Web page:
ROW AT HAYS CITY
One Man Killed and Others Wounded
The Sheriff Not Expected to Recover
About one o'clock Sunday morning a desperate row occurred in a drinking saloon at Hays City. The row commenced between a party of soldiers belonging to the Sixth cavalry and a number of citizens who were in the saloon. In the affray a man named Charley Harrison was fatally shot through the head. Sheriff Peter Lanihan interfered to quell the disturbance and received two shots in the body. Two soldiers of the 6th cavalry were also shot. The Call of last evening contains following particulars:
We have been shown a letter by a friend, just received from Hays. He says that the Sheriff is dying and that Mr. May, a freighter, had his thigh broken by a bullet and that a Mexican teamster was shot through the leg. It is also rumored that Capt. Ovenshine, commanding officer at Fort Hays, has serious thoughts of putting the town under martial law. We regret exceedingly to hear of our friend Sheriff Lanihan's mishap and hope he may not be so bad as reported. He was certainly a very honest and efficient officer. Harrison, the man killed in the affair, belonged at one time to the 7th cavalry. Kelly, at whose place the affair took place, was a discharged soldier and worked here a long time as runner for one of the railroads, and also for one or two clothing houses. He left immediately after the shooting had taken place and has not been seen there since. We are informed that there was serious talk of lynching him if found near the place. (Leavenworth Bulletin, July 19, 1871, page 4)
Note: A former deputy of Wild Bill Hickok, “Rattlesnake Pete” Lanihan (or Lanahan) defeated Hickok in the sheriff’s election of 1869.Evidently, Lanihan’s election upset some criminal elements and it is conjectured that they plotted to “set up” the new sheriff. On the night of July 16, 1871, a fight started in Henry “Dog” Kelley’s saloon, and when Lanihan attempted to stop the disturbance,he was shot twice. He died of the wounds within two days.
THAT SHERIFF SHOOTING
The Kansas City Times of Wednesday, has the following account of the murder of Sheriff Ramsey by a thief: Readers of the Times will remember an article to these columns a few days ago in which was given a brief account of how Sheriff Alexander Ramsey broke up a band of train robbers that had been for many months committing serious depredations in the vicinity of Hays City, Kan. Mr. Ramsey passed through this city the evening before that article appeared and the information therein stated came from his own lips to a reporter of the Tiems. he had in his charge three of the parties who had been robbing the cars and was returning with them from Julesburg, Neb., where he captured them to Hays city. Soon after arriving there he was informed of an extensive robbery being committed, in which a band of horse thieves had captured and taken away a large drove of ponies.
Summoning to his aid for that particular trip a man named Shepard, he started out on Monday for them. Traveling during the forenoon in a two horse wagon they struck the trail near Kill Creek. From the evidences of having been recently made and the tracks showing that a number of horses had passed there in a body, they at once decided that they were on the track of the guilty parties. Unhitching their horses they rode rapidly on until they reached Stockton, arriving there just after sundown.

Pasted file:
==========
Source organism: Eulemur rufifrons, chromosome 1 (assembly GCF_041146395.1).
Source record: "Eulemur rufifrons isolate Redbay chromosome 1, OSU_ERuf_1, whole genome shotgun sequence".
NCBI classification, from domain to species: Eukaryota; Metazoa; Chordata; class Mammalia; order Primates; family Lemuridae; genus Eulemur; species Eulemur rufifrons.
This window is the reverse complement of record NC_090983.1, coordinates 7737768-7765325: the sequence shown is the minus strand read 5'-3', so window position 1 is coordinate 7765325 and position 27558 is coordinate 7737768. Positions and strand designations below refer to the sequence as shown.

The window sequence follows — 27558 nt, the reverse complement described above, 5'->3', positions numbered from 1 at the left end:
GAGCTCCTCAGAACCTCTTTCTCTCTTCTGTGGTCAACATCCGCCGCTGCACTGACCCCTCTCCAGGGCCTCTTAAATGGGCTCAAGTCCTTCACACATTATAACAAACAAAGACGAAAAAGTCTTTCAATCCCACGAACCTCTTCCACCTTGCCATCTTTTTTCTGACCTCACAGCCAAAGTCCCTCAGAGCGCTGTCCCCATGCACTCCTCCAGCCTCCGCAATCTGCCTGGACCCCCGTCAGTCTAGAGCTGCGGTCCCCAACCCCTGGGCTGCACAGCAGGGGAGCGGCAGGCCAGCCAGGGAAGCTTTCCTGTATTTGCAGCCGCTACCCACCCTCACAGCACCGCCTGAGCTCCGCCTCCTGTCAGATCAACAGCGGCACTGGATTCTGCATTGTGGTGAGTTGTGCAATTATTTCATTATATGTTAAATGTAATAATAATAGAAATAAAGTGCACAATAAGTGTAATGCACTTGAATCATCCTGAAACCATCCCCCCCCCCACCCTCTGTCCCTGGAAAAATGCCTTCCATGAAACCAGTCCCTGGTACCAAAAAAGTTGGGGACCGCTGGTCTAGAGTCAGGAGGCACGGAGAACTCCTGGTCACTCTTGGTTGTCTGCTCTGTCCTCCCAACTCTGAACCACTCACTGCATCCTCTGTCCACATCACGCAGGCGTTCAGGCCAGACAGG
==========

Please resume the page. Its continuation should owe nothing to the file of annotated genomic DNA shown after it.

They had not been mistaken.
They fond the droves of ponies there, and a man attempting to sell them.
Mr. Ramsey, ever fearless in the discharge of his duty, immediately walked toward the fellow and bade him hold up his hands, and declaring him under arrest. Dodging behind a pony the thief drew up his revolver and as Ramsey fired at him returned the shots. As he was protected by his horse Ramsey could not see him. Suddenly to the horror of all, Ramsey was seen to stagger for a moment after the discharge of the horse thief's revolver, and then pale as death, rush forward and send three bullets crashing through the skull and heart of his opponent. The man dropped dead, expiring almost instanatly. Ramsey sank to the ground, bleeding from a fatal wound, and was immediately carried to a drug store near by, where he soon died. Shepard, while the shooting was going on, went in search of the man who shot Ramsey and finding him in a store drew a revolver and another rattling fire of musketry was commenced. The thief fan, firing at Shepard on the jump, until he reached the street, when he jumped on a strange horse and slipping the bridle from off his head, thrust his spurs into his flanks and sped away like the wind. He did not sit firm in his saddle, but reeled from one side to the other. For this reason, Shepard concluded that one of his shots took effect. He, however, escaped, but left behind his drove of stolen ponies, over twenty in number. These Shepard took possession of and immediately started for Hays City, arriving there yesterday.
Poor Ramsey, as brave and honest an official as lived in the State, was carried back a corpse to a young wife rady to step into the grave with consumption who cannot survive her awful loss. The remains arrived in Hays City yesterday morning and will be interred today.
The thief who escaped is described as follows: Six feet in height, sharp features, dark complexion, small black chin whiskers, and mustache. In seeling the ponies he gave a bill of sale signed with the name of Stanley. (The Inter Ocean, June 11, 1875, page 1)
Note: Sheriff Ramsey was shot and killed when he and a deputy encountered two horse thieves while traveling to Stockton, Kansas. They observed a horse trail in Rooks County and went to investigate to see if the county's most wanted man and horse thief was involved. They encountered two men attempted to sell horses and a shootout ensued. Sheriff Ramsey and one of the suspects were killed. The second suspect was wounded and apprehended but acquitted in trial.
BUTCHERY OF TWO DESPERADOES
A Tragedy of Hays City, Kansas---A Man Murdered in a Saloon--His Murderer and a Horse-thief Chained to a Post in Jail and Shot by a Mob
Hays City, Kansas, is not a pleasant place to live in, or to die in. People die there more readily than they can live there; and the graves with which the Cemetery is abundantly studded are of what may be called abnormal origin. The revolver is a more prolific source of obituaries than any other disease, and bowel complaint is far less fatal than the Bowie-knife. For years past Hays City has been the abode of the most desperate characters in the Union, and consequently the scene of the most terrible tragedies which ever made even the inhabitants of that dark and bloody border country ashamed of the reputation and of their class and locality. On Thursday night last, in Hays City, there was done
A DEED OF FEARFUL NOTE
And this was the deed and the manner of its doing: